Whilst courses vary, most will include some of the following teaching methods. In some subjects, you will have timetabled classes for most of the week. In others, you may only have a few hours timetabled and will be expected to work independently for a substantial amount of time.
These are large classes, usually lasting around one hour, where a lecturer (or tutor) talks about a subject and the students take notes. On some courses, there can be over 100 students in a lecture. There is usually no opportunity to ask questions during the lecture. Lectures are usually intended to:
- guide you through the course material by explaining the main points of a topic
- introduce new topics for further study or debate
- give the most up-to-date information that may not be included in textbooks.
These are smaller classes where students and a tutor discuss a topic. Seminars often last longer than lectures.
You will know in advance what the topic is, and the tutor will usually ask some students to prepare a short presentation for discussion.
Seminars are usually intended to encourage debate about an issue. This means the tutor and students will express different opinions.
The aim is not for students to be told the ‘correct’ answer, but to understand the different arguments and make judgements about their merits. This process helps you learn to analyse a topic critically.
These are meetings between a tutor and an individual student or small group of students. Tutorials are usually intended to give you more focused guidance on:
- a piece of work you are doing
- a piece of work you have already completed
- a problem you may be having with a topic or with study methods.
On many courses, you will have practical workshops, eg laboratories on science courses, performance classes in music or drama, or a mock trial on a law course.
On some courses (eg geography), you may go on field trips away from the institution. You may work individually, but, more usually, you will be part of a group. These classes are usually intended to give you practical experience of the theories you learn in other classes and to develop practical skills.
On some courses, you will have training in a working environment under the supervision of experienced staff (eg working in a hospital on a nursing or medicine course).
Other courses offer ‘sandwich’ placements – an opportunity to spend time away from classes working in a field related to your course of study.
‘I chose to study in the UK because I wanted an opportunity to learn in a new environment with people from all around the world.’Marisa Darden, Rancho Santa Fe, California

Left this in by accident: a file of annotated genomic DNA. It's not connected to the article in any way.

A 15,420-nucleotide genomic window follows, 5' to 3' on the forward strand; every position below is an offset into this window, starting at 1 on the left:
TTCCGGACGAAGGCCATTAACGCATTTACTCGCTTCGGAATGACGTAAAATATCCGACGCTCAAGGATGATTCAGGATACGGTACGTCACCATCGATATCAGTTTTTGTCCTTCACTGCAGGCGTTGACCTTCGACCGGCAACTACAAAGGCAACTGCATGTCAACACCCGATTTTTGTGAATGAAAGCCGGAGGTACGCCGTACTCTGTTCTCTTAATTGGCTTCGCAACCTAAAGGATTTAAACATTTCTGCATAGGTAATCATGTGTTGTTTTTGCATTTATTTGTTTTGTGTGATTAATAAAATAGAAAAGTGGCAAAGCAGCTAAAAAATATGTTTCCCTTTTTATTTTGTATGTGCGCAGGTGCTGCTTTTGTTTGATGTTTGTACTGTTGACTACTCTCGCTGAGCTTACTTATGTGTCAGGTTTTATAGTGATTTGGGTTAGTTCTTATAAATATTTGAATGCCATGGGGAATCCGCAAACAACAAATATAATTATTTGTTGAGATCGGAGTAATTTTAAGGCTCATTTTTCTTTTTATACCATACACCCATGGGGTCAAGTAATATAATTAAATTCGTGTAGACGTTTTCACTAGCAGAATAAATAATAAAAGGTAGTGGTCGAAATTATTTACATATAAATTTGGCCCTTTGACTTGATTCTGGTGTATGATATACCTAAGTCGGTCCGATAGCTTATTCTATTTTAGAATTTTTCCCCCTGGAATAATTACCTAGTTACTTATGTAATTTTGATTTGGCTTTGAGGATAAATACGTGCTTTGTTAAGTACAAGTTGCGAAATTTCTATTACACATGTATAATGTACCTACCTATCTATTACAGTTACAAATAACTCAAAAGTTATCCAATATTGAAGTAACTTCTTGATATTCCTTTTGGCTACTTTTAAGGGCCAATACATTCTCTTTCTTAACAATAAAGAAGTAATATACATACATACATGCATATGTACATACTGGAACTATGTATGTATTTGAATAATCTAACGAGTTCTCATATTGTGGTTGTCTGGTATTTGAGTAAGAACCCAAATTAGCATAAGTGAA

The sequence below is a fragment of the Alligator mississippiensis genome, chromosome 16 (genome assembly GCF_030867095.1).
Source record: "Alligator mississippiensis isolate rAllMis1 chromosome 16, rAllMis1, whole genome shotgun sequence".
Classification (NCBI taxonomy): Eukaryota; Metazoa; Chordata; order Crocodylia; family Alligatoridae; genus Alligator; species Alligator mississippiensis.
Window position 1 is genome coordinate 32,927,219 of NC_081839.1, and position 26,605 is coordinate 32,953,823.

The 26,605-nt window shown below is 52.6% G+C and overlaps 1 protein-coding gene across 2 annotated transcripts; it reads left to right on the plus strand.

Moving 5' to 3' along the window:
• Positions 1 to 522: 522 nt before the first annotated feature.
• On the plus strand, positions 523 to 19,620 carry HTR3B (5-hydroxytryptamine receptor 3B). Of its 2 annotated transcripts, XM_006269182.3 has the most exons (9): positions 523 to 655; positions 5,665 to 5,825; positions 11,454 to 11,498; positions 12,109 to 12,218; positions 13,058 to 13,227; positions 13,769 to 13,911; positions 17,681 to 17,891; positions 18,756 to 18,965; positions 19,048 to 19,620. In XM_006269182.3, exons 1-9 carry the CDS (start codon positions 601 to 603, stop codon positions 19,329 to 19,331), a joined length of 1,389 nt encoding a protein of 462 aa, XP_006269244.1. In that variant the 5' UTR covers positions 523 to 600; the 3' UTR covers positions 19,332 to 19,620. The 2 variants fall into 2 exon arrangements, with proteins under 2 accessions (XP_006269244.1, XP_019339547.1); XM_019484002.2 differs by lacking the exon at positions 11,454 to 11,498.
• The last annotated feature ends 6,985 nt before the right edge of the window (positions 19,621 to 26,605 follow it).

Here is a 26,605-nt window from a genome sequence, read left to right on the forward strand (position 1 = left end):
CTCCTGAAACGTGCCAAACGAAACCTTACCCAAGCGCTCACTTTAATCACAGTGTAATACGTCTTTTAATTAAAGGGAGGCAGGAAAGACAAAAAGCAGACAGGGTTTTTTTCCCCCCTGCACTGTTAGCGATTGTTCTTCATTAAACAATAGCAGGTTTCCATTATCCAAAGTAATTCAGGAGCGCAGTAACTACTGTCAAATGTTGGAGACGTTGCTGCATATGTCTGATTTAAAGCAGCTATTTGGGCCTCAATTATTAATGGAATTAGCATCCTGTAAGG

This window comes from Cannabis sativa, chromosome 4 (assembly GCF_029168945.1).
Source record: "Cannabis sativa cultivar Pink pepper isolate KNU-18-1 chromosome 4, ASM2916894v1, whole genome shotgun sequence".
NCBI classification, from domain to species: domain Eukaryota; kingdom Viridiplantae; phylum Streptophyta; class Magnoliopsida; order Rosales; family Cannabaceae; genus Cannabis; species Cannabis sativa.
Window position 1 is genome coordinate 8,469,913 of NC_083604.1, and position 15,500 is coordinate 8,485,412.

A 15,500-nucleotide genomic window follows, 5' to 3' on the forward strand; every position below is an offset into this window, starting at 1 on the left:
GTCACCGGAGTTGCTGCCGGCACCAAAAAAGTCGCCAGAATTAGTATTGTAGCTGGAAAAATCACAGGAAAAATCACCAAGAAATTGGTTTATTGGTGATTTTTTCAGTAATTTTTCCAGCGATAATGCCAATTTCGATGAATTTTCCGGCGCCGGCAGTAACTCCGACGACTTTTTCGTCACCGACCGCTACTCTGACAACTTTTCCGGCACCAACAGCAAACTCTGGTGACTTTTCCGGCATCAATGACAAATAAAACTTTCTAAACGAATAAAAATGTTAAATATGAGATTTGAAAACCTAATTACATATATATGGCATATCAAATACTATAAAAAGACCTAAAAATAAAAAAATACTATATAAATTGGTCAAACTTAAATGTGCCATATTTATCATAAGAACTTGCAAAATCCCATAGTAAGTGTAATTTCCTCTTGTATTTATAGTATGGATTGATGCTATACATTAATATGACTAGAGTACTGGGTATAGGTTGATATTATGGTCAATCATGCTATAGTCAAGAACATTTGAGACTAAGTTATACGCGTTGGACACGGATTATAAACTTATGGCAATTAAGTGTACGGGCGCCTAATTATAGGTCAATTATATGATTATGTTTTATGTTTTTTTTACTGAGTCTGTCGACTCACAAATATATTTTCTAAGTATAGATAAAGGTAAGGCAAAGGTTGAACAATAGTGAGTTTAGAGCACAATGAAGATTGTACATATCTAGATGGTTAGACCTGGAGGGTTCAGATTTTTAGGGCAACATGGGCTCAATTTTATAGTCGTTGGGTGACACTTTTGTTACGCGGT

On any course, you will be expected to do some independent study. This usually involves working alone (or sometimes in a small group with other students) to research a topic and produce written work, or make a presentation at a seminar. This is an integral part of UK academic culture.
Independent study is intended to:
- help you develop skills such as critical analysis and problem solving
- develop your research skills (eg, finding relevant books and articles)
- allow you to investigate a topic in more detail and develop your own ideas.
You will almost certainly be asked to produce written work, usually through independent study. Written work may include:
- a project or a dissertation (a long essay based on extensive independent research, data collection or experimentation)
- assignment questions (eg a series of mathematical problems).
Written work is often assessed. This may be to monitor your progress and identify areas for improvement, or it may contribute to your overall mark or grade for the course.
Other projects and assignments
On some courses, you may also be asked to produce work in other forms. For example, you may be asked to write a computer program, prepare a poster presentation about a topic or prepare practical work for assessment.
Examinations and assessments
UK institutions use many different forms of assessment, including:
- ‘closed’ examinations, where you are not allowed to refer to books or notes and have a specific time to complete a certain number of questions
- ‘open’ examinations, where you can refer to books and notes and may even be able to take the question paper away and return it by a certain time
- assessed essays, individual projects and dissertations
- group work projects
- a portfolio (a collection of work)
- presentations to a seminar
- a display or performance of work (eg an art show or music performance)
- practical assessments (eg in laboratories or on hospital wards).
Some courses are ‘continuously assessed’, meaning that, instead of examinations at the end of the year, your progress is assessed and marked throughout the year.
If your new environment or any of these methods of study prove difficult for you to adjust to, your institution will be on hand to provide guidance and support.
In most institutions, classes are small, and you will not only have access to up-to-date computing facilities, science and language laboratories and good libraries, but you will also find there are people readily available to monitor your academic progress and offer you advice. These can be teachers, tutors, classroom assistants or counsellors.
If you are undertaking a university course, you will automatically be assigned a personal tutor. Do not be afraid of approaching your tutor with any queries or concerns you may have, work-related or otherwise. If they can’t help you, they will refer you to someone who can.
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